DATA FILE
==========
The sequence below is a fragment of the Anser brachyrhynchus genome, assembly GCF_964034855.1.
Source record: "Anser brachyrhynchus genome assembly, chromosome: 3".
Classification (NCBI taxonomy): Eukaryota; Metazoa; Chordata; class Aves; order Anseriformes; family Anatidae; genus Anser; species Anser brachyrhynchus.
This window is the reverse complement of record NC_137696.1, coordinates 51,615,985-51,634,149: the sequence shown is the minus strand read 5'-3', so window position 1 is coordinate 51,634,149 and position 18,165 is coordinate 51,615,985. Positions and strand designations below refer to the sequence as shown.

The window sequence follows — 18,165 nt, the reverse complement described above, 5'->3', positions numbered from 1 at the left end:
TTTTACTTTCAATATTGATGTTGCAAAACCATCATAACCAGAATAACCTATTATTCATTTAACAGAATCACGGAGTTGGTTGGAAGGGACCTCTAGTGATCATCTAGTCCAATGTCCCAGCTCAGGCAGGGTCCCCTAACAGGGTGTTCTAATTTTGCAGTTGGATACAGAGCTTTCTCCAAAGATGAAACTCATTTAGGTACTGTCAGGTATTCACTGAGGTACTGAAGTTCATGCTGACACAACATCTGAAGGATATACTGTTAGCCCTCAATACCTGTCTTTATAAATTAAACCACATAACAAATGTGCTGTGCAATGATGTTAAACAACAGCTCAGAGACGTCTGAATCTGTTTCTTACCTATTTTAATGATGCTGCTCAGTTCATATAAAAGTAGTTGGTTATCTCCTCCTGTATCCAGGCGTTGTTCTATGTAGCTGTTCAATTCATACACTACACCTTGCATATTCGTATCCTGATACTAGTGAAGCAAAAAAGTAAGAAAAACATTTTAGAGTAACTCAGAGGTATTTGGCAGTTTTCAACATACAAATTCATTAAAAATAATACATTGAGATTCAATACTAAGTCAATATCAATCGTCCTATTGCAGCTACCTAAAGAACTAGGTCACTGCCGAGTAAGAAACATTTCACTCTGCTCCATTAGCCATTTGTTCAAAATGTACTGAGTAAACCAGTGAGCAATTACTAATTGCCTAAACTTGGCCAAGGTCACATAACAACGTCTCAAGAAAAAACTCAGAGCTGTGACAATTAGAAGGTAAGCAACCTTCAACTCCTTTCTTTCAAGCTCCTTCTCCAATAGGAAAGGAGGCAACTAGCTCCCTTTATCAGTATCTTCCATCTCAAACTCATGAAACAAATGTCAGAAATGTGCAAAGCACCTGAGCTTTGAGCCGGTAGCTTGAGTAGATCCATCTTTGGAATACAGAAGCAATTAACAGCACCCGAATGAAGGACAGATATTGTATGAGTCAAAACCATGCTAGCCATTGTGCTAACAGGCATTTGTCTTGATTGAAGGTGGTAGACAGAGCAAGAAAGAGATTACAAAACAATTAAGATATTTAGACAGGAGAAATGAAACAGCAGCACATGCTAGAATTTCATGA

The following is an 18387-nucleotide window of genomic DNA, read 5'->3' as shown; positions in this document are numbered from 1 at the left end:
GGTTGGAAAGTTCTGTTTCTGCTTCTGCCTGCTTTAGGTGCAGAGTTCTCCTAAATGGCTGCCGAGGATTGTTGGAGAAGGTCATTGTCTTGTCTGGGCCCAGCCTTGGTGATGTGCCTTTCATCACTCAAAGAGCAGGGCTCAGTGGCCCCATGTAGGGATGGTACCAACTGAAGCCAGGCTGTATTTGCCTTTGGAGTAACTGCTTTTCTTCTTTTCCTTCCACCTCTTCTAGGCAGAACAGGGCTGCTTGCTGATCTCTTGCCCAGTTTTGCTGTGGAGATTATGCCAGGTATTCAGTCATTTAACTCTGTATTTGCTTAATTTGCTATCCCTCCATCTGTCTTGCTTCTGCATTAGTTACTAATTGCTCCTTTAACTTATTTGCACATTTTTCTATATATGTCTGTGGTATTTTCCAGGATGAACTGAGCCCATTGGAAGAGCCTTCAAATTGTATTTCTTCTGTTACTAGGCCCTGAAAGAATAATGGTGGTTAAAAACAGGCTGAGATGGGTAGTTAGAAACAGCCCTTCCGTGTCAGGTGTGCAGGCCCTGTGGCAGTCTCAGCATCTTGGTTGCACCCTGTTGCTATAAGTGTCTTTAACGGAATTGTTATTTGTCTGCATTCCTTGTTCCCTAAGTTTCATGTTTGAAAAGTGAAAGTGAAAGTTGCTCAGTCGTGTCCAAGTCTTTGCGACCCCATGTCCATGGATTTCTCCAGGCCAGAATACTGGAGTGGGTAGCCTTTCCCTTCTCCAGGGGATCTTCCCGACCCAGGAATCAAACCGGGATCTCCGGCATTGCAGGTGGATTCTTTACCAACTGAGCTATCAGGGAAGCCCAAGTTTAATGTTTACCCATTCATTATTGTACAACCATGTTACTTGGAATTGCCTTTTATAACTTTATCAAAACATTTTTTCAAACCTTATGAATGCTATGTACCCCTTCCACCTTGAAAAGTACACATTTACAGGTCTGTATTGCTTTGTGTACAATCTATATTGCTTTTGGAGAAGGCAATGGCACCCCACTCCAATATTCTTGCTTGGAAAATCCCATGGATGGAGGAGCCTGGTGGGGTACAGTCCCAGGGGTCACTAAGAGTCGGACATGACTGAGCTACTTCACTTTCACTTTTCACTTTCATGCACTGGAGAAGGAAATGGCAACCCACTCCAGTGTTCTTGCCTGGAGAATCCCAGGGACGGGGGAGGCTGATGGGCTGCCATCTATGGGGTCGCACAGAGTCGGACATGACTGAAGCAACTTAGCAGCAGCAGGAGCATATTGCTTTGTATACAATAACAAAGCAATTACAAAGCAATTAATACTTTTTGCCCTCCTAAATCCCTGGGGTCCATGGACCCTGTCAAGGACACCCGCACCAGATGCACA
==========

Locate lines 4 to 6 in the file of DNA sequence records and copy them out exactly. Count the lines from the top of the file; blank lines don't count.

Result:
This window is the reverse complement of record NC_137696.1, coordinates 51,615,985-51,634,149: the sequence shown is the minus strand read 5'-3', so window position 1 is coordinate 51,634,149 and position 18,165 is coordinate 51,615,985. Positions and strand designations below refer to the sequence as shown.

The window sequence follows — 18,165 nt, the reverse complement described above, 5'->3', positions numbered from 1 at the left end:
TTTTACTTTCAATATTGATGTTGCAAAACCATCATAACCAGAATAACCTATTATTCATTTAACAGAATCACGGAGTTGGTTGGAAGGGACCTCTAGTGATCATCTAGTCCAATGTCCCAGCTCAGGCAGGGTCCCCTAACAGGGTGTTCTAATTTTGCAGTTGGATACAGAGCTTTCTCCAAAGATGAAACTCATTTAGGTACTGTCAGGTATTCACTGAGGTACTGAAGTTCATGCTGACACAACATCTGAAGGATATACTGTTAGCCCTCAATACCTGTCTTTATAAATTAAACCACATAACAAATGTGCTGTGCAATGATGTTAAACAACAGCTCAGAGACGTCTGAATCTGTTTCTTACCTATTTTAATGATGCTGCTCAGTTCATATAAAAGTAGTTGGTTATCTCCTCCTGTATCCAGGCGTTGTTCTATGTAGCTGTTCAATTCATACACTACACCTTGCATATTCGTATCCTGATACTAGTGAAGCAAAAAAGTAAGAAAAACATTTTAGAGTAACTCAGAGGTATTTGGCAGTTTTCAACATACAAATTCATTAAAAATAATACATTGAGATTCAATACTAAGTCAATATCAATCGTCCTATTGCAGCTACCTAAAGAACTAGGTCACTGCCGAGTAAGAAACATTTCACTCTGCTCCATTAGCCATTTGTTCAAAATGTACTGAGTAAACCAGTGAGCAATTACTAATTGCCTAAACTTGGCCAAGGTCACATAACAACGTCTCAAGAAAAAACTCAGAGCTGTGACAATTAGAAGGTAAGCAACCTTCAACTCCTTTCTTTCAAGCTCCTTCTCCAATAGGAAAGGAGGCAACTAGCTCCCTTTATCAGTATCTTCCATCTCAAACTCATGAAACAAATGTCAGAAATGTGCAAAGCACCTGAGCTTTGAGCCGGTAGCTTGAGTAGATCCATCTTTGGAATACAGAAGCAATTAACAGCACCCGAATGAAGGACAGATATTGTATGAGTCAAAACCATGCTAGCCATTGTGCTAACAGGCATTTGTCTTGATTGAAGGTGGTAGACAGAGCAAGAAAGAGATTACAAAACAATTAAGATATTTAGACAGGAGAAATGAAACAGCAGCACATGCTAGAATTTCATGA